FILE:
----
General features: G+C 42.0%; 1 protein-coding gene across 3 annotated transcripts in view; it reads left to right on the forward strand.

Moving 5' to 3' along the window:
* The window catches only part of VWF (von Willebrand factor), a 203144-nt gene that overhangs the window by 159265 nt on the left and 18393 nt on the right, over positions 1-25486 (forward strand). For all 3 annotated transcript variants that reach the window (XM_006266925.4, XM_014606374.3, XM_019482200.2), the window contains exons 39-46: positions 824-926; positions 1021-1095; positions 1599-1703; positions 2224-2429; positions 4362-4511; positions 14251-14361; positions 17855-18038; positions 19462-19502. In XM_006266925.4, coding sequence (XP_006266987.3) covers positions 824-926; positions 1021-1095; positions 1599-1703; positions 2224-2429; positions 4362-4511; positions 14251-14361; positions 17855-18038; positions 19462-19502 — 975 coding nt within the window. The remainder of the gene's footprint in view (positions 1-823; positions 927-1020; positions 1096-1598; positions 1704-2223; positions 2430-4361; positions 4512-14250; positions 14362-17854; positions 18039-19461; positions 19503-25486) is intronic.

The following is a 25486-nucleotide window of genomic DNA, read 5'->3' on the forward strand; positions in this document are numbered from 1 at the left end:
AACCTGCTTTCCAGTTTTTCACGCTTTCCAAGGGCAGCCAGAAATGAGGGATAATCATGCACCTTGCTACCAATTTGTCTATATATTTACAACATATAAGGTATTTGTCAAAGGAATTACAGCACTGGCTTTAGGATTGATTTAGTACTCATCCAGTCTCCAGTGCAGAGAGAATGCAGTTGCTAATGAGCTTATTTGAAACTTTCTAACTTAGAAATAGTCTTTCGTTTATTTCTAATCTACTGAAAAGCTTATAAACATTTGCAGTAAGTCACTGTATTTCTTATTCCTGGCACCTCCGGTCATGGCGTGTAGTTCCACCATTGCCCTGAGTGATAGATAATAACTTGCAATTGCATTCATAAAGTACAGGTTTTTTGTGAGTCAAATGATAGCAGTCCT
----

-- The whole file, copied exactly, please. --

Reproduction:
General features: G+C 42.0%; 1 protein-coding gene across 3 annotated transcripts in view; it reads left to right on the forward strand.

Moving 5' to 3' along the window:
* The window catches only part of VWF (von Willebrand factor), a 203144-nt gene that overhangs the window by 159265 nt on the left and 18393 nt on the right, over positions 1-25486 (forward strand). For all 3 annotated transcript variants that reach the window (XM_006266925.4, XM_014606374.3, XM_019482200.2), the window contains exons 39-46: positions 824-926; positions 1021-1095; positions 1599-1703; positions 2224-2429; positions 4362-4511; positions 14251-14361; positions 17855-18038; positions 19462-19502. In XM_006266925.4, coding sequence (XP_006266987.3) covers positions 824-926; positions 1021-1095; positions 1599-1703; positions 2224-2429; positions 4362-4511; positions 14251-14361; positions 17855-18038; positions 19462-19502 — 975 coding nt within the window. The remainder of the gene's footprint in view (positions 1-823; positions 927-1020; positions 1096-1598; positions 1704-2223; positions 2430-4361; positions 4512-14250; positions 14362-17854; positions 18039-19461; positions 19503-25486) is intronic.

The following is a 25486-nucleotide window of genomic DNA, read 5'->3' on the forward strand; positions in this document are numbered from 1 at the left end:
AACCTGCTTTCCAGTTTTTCACGCTTTCCAAGGGCAGCCAGAAATGAGGGATAATCATGCACCTTGCTACCAATTTGTCTATATATTTACAACATATAAGGTATTTGTCAAAGGAATTACAGCACTGGCTTTAGGATTGATTTAGTACTCATCCAGTCTCCAGTGCAGAGAGAATGCAGTTGCTAATGAGCTTATTTGAAACTTTCTAACTTAGAAATAGTCTTTCGTTTATTTCTAATCTACTGAAAAGCTTATAAACATTTGCAGTAAGTCACTGTATTTCTTATTCCTGGCACCTCCGGTCATGGCGTGTAGTTCCACCATTGCCCTGAGTGATAGATAATAACTTGCAATTGCATTCATAAAGTACAGGTTTTTTGTGAGTCAAATGATAGCAGTCCT